Effects of Medical Comorbidity on Anxiety Treatment Outcomes in Primary Care

Published In: Psychosomatic Medicine, v. 75, no. 8, Oct. 2013, p. 713-720

Posted on RAND.org on January 01, 2013

by Laura Campbell-Sills, Murray Stein, Cathy D. Sherbourne, Michelle G. Craske, Greer Sullivan, Daniela Golinelli, Ariel J. Lang, Denise A. Chavira, Alexander Bystritsky, Raphael D. Rose, et al.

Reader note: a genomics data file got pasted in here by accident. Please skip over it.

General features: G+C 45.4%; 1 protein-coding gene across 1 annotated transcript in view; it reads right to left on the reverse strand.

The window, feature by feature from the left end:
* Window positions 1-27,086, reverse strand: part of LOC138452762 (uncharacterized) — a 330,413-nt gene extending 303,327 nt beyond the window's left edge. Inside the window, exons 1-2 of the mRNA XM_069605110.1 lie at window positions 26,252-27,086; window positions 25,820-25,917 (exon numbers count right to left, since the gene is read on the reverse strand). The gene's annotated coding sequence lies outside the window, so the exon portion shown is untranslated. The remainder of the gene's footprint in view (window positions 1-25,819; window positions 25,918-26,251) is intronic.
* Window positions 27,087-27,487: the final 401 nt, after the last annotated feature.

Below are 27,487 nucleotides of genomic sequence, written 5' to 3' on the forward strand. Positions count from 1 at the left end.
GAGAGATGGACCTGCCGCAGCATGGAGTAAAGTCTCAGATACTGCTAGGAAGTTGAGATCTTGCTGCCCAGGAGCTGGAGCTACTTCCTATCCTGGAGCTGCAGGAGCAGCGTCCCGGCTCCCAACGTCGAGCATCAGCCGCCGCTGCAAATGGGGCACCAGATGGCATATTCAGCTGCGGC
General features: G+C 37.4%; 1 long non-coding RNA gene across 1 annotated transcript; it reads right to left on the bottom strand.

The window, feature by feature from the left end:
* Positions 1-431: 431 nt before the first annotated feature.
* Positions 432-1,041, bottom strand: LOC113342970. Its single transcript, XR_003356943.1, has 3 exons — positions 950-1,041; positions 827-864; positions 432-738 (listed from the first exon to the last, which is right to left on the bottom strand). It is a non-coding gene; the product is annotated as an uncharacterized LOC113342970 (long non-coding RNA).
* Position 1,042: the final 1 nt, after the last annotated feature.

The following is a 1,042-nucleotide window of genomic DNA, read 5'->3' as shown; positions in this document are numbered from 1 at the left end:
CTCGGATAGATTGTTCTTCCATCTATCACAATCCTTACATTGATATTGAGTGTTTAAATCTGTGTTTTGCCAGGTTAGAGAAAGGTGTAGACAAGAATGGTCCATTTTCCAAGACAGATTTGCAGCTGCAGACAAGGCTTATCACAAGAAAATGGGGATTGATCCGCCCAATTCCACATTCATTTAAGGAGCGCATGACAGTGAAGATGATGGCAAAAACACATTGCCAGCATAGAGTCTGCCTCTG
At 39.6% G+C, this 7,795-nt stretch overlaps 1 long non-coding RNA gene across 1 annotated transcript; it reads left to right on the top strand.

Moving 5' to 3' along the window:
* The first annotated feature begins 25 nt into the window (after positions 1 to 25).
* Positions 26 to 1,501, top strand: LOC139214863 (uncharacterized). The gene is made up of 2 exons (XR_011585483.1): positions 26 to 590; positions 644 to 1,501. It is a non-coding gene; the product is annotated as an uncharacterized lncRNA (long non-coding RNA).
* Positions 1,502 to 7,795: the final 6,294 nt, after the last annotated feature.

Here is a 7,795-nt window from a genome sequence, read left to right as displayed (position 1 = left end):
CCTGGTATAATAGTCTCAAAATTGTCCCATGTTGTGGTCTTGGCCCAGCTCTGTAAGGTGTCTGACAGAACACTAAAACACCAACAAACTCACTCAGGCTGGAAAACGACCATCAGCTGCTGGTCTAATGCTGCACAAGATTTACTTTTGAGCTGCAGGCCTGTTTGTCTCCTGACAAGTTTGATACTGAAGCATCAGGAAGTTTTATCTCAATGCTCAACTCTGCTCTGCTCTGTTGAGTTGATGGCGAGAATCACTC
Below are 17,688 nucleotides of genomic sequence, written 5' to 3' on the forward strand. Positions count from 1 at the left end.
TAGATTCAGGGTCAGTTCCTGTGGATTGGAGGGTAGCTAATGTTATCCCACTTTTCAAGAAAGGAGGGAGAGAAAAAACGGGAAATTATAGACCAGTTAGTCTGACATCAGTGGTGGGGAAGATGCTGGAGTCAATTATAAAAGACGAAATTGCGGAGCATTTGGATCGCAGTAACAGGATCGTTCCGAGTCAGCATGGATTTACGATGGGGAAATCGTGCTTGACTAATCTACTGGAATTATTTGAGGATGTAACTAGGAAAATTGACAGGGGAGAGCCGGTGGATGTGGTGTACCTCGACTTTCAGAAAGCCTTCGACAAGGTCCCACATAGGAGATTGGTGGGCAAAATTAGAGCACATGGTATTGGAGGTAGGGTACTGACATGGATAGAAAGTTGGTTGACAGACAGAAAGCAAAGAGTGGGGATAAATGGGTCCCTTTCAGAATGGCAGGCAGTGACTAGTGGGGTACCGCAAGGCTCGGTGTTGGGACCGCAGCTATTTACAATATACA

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OBJECTIVE: To evaluate the effects of medical comorbidity on anxiety treatment outcomes. METHODS: Data were analyzed from 1004 primary care patients enrolled in a trial of a collaborative care intervention for anxiety. Linear-mixed models accounting for baseline characteristics were used to evaluate the effects of overall medical comorbidity (two or more chronic medical conditions [CMCs] versus fewer than two CMCs) and specific CMCs (migraine, asthma, and gastrointestinal disease) on anxiety treatment outcomes at 6, 12, and 18 months. RESULTS: At baseline, patients with two or more CMCs (n = 582; 58.0%) reported more severe anxiety symptoms (10.5 [95% confidence interval {CI} = 10.1–10.9] versus 9.5 [95% CI = 9.0–10.0], p = .003) and anxiety-related disability (17.6 [95% CI = 17.0–18.2] versus 16.0 [95% CI = 15.3–16.7], p = .001). However, their clinical improvement was comparable to that of patients with one or zero CMCs (predicted change in anxiety symptoms = −3.9 versus −4.1 at 6 months, −4.6 versus −4.4 at 12 months, −4.9 versus −5.0 at 18 months; predicted change in anxiety-related disability = −6.4 versus −6.9 at 6 months, −6.9 versus −7.3 at 12 months, −7.3 versus −7.5 at 18 months). The only specific CMC with a detrimental effect was migraine, which was associated with less improvement in anxiety symptoms at 18 months (predicted change = −4.1 versus −5.3). CONCLUSIONS: Effectiveness of the anxiety intervention was not significantly affected by the presence of multiple CMCs; however, patients with migraine displayed less improvement at long-term follow-up.

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